MARTIN BORMANN'S GAULEITER EDITION OF ADOLF HITLER'S 'MEIN KAMPF'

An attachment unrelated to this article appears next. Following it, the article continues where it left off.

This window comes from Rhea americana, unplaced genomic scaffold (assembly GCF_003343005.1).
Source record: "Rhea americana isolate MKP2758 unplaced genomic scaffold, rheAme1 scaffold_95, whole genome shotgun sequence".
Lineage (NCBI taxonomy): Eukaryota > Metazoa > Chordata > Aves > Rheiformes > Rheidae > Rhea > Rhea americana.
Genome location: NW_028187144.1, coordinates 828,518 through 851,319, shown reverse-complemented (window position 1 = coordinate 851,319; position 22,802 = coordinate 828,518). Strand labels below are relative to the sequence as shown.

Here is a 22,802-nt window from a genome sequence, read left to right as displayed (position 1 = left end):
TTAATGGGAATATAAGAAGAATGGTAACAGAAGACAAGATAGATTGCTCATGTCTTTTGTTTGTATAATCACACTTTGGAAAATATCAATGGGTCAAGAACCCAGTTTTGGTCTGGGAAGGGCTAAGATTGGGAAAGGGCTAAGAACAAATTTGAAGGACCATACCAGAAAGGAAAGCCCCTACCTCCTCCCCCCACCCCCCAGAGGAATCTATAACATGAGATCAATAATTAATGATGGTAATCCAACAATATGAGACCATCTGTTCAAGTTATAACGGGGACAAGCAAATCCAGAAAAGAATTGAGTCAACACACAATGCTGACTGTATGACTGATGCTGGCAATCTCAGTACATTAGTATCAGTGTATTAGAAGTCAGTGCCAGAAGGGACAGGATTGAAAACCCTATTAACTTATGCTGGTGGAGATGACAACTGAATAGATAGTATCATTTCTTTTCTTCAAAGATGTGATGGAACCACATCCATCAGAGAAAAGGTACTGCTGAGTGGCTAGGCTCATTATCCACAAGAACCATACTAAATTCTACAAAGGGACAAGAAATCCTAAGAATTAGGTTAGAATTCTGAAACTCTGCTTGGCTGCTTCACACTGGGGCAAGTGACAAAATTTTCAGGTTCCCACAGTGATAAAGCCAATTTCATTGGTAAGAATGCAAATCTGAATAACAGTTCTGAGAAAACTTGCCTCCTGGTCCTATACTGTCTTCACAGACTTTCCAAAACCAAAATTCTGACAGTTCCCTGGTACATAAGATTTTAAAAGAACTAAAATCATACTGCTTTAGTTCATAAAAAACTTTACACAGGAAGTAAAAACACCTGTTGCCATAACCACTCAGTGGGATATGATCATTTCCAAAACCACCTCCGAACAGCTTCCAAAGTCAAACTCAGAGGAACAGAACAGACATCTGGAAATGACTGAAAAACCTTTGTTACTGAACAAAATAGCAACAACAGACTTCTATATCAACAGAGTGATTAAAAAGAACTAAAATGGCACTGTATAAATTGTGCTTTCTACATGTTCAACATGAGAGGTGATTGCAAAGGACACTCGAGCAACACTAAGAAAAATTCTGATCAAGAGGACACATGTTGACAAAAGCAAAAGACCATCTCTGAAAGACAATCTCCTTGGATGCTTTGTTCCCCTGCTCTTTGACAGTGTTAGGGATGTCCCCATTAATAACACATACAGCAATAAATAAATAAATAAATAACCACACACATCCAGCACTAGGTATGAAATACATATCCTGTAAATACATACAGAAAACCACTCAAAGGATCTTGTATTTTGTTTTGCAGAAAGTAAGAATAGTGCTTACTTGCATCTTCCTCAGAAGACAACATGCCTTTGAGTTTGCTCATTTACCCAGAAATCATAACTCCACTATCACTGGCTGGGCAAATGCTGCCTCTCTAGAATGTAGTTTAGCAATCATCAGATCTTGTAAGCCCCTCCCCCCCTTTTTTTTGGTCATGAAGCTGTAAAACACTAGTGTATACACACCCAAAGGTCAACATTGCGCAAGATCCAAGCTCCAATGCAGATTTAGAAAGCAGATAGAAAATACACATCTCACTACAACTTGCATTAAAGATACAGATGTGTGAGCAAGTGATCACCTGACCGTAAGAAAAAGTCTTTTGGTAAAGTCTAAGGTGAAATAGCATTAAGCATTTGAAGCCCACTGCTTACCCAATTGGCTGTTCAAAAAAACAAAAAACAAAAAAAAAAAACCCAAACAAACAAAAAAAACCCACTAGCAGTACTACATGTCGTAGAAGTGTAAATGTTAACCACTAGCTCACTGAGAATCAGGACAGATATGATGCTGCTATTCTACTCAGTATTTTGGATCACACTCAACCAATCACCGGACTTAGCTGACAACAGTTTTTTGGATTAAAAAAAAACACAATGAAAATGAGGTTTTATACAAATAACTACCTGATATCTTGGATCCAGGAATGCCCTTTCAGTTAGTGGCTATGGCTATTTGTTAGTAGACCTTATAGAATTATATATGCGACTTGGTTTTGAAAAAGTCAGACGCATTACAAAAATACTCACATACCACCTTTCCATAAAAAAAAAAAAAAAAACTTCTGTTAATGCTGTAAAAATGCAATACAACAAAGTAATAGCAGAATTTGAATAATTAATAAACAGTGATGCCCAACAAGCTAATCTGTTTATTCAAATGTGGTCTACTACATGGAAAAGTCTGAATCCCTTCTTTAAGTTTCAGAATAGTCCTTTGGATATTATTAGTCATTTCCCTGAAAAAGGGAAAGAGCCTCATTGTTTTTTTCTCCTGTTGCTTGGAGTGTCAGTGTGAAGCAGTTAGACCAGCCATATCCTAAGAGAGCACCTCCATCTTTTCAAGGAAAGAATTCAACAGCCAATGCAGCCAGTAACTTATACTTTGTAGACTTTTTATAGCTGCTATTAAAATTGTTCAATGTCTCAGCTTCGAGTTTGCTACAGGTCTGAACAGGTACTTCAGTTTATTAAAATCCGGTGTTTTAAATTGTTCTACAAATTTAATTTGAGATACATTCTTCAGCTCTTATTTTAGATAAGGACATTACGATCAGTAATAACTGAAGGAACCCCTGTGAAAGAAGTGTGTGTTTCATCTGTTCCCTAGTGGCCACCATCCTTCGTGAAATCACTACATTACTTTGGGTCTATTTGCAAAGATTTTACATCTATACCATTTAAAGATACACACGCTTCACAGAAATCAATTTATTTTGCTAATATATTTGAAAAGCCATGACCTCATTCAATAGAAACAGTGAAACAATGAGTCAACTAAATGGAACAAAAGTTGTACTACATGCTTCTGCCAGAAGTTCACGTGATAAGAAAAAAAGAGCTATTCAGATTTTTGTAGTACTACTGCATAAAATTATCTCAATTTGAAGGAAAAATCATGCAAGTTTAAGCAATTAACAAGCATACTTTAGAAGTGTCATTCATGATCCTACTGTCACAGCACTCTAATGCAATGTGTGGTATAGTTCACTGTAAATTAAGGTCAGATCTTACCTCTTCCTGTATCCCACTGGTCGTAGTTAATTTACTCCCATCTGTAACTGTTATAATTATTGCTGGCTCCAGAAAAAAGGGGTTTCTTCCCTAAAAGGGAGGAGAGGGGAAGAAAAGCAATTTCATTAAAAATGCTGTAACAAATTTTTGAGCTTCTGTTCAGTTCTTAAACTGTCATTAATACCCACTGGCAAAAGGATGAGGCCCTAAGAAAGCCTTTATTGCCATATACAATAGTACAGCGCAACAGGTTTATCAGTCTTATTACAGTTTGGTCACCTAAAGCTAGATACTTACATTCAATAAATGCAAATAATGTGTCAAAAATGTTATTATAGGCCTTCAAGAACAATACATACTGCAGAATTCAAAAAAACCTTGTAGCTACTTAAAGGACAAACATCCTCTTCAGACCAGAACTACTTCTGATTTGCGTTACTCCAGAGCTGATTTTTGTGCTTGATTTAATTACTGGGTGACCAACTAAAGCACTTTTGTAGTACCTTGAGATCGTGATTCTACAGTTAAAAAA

MARTIN BORMANN (1900 - 1945) One of Hitler's closest confidants and his personal secretary after 1943, he remained in the bunker with Hitler until his leader's death, likely killed attempting to escape the Fuhrerbunker. Magnificent giant folio 'Gauleiter edition' of Adolf Hitler's political manifesto 'Mein Kampf', attributed to the library of Martin Bormann and taken by French soldiers from the library of his home in Berchtesgaden. This spectacular work measures 16 x 20.75 x 3 inches, and is handsomely printed in large German type by the Zentralverlag der NSDAP, Berlin. It bears the usual 1925-27 copyright date but was in actuality produced in only perhaps less than one hundred copies in the 1930s. This special edition was given as gifts to the 44 Gauleiters and 21 Reichsleiters in Germany, Austria, and its sphere of control, and to only a tiny handful of the top administrators of the Nazi government. The particular volume is slightly different from those offered to the gauleiters, being of even higher quality. It is extravagantly bound in white vellum over wood boards, with pages gilded at the top, bottom, and sides. The Reichsadler and lettering on the front cover and spine are gilt-stamped, as is a pair of oak leave sprigs flanking the title on the spine, and elaborate gilt cross-hatching at the top and bottom of the spine. The title and Hitler's name on the spine are raised, and there are four raised hubs - features not seen on the standard Gauleiter Edition. The book is held closed by two metal hasps secured by pins attached to the front cover. One of the hasp straps was previously partially split at the bend around the cover but has been professionally repaired with all brass hardware intact on both strap and cover. The vellum on both covers is in excellent condition, as are the contents. This edition is identical to the copy given to Reichsfuhrer-SS Heinrich Himmler, discovered at his residence in Tegernsee, Bavaria, by a cook with the 36th Infantry Division and now in the hands of the Harry Ransom Center at the University of Texas at Austin. The book's association with Martin Bormann, a figure certainly equal to Himmler, is found on the rear pastedown which bears a rather unobtrusive black ink stamp: 'EIGENTUM REICHSLEITER BORMANN' ('PROPERTY OF REICHS LEADER BORMANN') This stamp sufficed as Bormann's library 'bookplate', as we know of no bookplates ever being used by him. The book was purchased by our consignor from auction house Regis Bailleul in Bayeux, France in 1992. A copy of the original catalog description is included. It states: '...Coming from the heart of Swabia after crossing the Rhine at Mannheim, the first columns of Engineers from the 2nd Armored Division led by General DE GUILLEBON arrived at Berchtesgaden on May 4, 1945. The American 12th Armored Division accompanied them. Three days later on May 7, 1945, the French Sapeurs and the American Support Company celebrated together in the Berghof the announcement of the armistice. Various historical souvenirs were collected at these times...' This same French division departed the scene with literally truckloads of loot from the homes of Hitler, Goring, Bormann, etc., as well as the SS barracks and administrative offices in Berchtesgaden...including the gold watch gifted by the NSDAP to Hitler and sold by us in our last live auction. This is the most desirable of all editions of 'Mein Kampf', and it is by far the rarest, especially in this variation. Its association with Martin Bormann makes this book a historic relic of the highest degree.